Peace literacy is as crucial as learning reading, writing and mathematics, and it cannot be left only to parents, Chappell cautions. Schools must teach the history of strategic campaigns that won civil rights and women’s rights; the arts of listening, asking questions to achieve clarity and understanding, cultivating empathy and mutual communication; the skills of disciplined resolution of conflict and recognizing verbal and advertising manipulation. As Gandhi avowed, “If peace schooling were taken as seriously as military schooling, our world would be a much different place.”
Western Massachusetts has a proven model of learning peace skills, the Active Bystanders’ Training, offered by Quabbin Mediation located in Orange, MA. (https://quabbinmediation.org)
Among many who have enrolled in the training are students in grades 8-12 in both public and private schools. Those trained gain insight and skills needed if they decide to act when they witness something they think is unfair, or wrong, or troubling. The training prompts participants to recognize those who create harmful situations, those who are the targets and those who witness it as bystanders. They discuss what inhibits bystanders who stay silent and then guide participants to create action plans to overcome their silence. The training encourages them to examine what’s needed to become active in addressing the harm in the situation - moral courage, inclusive caring, responsibility for others, reciprocity - and assists participants to discover their constructive power. Lastly, participants are supported in developing a variety of intervention techniques, with the goal of analyzing situations in the future and acting when harm doing is encountered.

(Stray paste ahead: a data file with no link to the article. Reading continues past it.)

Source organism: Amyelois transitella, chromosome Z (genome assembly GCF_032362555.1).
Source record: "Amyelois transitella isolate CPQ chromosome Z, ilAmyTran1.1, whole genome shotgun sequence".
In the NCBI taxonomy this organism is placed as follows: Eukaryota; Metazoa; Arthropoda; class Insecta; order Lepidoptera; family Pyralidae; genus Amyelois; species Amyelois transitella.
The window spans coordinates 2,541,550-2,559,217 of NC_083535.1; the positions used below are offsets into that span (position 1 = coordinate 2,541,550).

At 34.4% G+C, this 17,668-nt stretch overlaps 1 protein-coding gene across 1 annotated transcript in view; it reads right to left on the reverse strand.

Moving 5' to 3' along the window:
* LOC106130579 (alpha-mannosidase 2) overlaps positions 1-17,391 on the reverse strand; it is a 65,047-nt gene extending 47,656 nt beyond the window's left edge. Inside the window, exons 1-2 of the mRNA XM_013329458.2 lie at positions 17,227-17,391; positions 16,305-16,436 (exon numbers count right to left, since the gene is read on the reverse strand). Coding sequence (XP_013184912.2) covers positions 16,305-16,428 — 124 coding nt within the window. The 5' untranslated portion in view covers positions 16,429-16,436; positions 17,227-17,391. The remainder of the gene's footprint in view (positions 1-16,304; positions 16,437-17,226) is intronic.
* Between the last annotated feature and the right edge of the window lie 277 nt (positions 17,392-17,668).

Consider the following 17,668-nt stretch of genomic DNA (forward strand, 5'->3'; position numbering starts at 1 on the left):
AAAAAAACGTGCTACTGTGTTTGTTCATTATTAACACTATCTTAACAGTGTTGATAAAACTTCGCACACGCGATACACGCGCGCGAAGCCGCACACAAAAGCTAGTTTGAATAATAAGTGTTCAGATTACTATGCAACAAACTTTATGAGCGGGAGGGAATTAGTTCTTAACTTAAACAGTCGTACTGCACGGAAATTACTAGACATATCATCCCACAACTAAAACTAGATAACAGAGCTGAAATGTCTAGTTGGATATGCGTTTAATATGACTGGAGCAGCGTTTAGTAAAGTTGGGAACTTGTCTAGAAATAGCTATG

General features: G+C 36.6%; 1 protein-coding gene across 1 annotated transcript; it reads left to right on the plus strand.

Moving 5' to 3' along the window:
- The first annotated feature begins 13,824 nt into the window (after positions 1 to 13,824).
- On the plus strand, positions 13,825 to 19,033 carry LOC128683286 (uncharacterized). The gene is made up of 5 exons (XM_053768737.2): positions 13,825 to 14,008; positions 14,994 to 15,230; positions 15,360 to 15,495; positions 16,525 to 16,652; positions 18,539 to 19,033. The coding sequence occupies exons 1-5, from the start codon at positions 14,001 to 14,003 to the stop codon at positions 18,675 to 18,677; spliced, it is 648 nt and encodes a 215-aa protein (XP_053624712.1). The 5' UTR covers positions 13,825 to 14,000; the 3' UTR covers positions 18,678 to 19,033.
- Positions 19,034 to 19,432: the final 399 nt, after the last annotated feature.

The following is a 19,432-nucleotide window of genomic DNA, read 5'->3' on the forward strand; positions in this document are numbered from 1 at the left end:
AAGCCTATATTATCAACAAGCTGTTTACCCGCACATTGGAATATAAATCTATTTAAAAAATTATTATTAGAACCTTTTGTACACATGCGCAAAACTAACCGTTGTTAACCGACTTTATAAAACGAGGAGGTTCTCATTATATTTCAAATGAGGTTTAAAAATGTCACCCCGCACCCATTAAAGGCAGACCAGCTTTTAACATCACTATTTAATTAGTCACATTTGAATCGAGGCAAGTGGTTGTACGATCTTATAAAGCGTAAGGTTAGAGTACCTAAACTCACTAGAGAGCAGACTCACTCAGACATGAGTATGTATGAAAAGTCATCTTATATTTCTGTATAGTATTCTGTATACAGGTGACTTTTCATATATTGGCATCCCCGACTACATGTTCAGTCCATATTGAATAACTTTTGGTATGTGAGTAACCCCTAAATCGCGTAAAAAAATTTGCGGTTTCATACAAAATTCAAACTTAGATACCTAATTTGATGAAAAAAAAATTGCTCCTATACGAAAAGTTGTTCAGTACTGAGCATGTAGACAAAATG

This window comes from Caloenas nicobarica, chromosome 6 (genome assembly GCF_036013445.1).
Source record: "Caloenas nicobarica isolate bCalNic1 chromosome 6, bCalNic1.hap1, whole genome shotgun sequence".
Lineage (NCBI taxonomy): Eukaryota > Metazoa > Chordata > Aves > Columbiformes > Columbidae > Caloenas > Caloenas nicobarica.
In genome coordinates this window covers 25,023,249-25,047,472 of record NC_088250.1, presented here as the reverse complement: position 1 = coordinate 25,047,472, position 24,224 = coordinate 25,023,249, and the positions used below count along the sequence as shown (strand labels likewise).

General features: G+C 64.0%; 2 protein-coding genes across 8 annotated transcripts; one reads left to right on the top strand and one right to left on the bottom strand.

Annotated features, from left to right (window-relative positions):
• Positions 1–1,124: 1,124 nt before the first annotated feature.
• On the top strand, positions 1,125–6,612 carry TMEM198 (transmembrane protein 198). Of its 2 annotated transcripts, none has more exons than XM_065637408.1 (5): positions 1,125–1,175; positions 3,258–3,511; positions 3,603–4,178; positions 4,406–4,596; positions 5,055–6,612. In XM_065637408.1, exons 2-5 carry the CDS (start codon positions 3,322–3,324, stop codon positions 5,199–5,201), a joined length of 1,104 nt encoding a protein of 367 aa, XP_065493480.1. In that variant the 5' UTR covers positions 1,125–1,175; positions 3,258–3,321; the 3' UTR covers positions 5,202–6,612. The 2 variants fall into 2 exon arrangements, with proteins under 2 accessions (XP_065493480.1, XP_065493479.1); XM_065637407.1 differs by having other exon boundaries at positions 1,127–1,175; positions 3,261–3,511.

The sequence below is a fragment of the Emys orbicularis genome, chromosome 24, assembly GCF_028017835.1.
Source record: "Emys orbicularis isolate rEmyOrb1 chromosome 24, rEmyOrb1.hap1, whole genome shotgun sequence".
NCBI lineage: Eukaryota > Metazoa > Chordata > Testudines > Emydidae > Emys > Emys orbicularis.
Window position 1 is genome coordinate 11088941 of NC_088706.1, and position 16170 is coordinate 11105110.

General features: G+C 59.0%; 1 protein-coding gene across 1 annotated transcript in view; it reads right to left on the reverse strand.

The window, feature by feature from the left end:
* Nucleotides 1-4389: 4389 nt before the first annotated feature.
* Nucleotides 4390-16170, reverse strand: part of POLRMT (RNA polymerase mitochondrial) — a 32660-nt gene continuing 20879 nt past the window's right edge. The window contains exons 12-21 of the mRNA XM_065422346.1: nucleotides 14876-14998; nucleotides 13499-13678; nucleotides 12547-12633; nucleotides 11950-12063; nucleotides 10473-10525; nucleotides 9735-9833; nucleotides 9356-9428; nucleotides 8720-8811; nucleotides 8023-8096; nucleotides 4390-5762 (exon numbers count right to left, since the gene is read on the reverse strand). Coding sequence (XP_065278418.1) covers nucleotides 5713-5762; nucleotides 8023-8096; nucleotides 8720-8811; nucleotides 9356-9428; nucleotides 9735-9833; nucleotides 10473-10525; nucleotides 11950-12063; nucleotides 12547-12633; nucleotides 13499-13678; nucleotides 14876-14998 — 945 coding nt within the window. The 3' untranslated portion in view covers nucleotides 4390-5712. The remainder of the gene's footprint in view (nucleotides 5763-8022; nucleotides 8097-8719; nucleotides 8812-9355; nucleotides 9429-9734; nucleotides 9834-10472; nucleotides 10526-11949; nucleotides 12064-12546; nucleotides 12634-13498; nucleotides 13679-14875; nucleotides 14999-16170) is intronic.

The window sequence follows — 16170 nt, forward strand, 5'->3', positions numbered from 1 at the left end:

What if all our schools required this training in skilled, non-violent conflict resolution as a form of peace literacy and moral awareness for their students. Would that not be one of the most useful education skills for life that we could give them? Good for them and good for the society they inhabit and will impact.
Peace literacy correlates with larger conflicts at the country and international level. “Waging war is not an innate part of human nature…we are just as likely to be peaceful as we are to be violent,” concludes author of The End of War John Horgan. War is relatively new, beginning about 10-12,000 years ago and is “a very recent cultural innovation and...not something that then became permanent in all human societies.” Further, societies that were once extremely warlike are now peaceful (for example, the countries of Scandinavia and the tribes of the Iroquois; Ireland, Austria, and Switzerland are neutral Western European countries, not members of NATO; and Costa Rica has eliminated its military in a hemispheric region where conflict has been rife).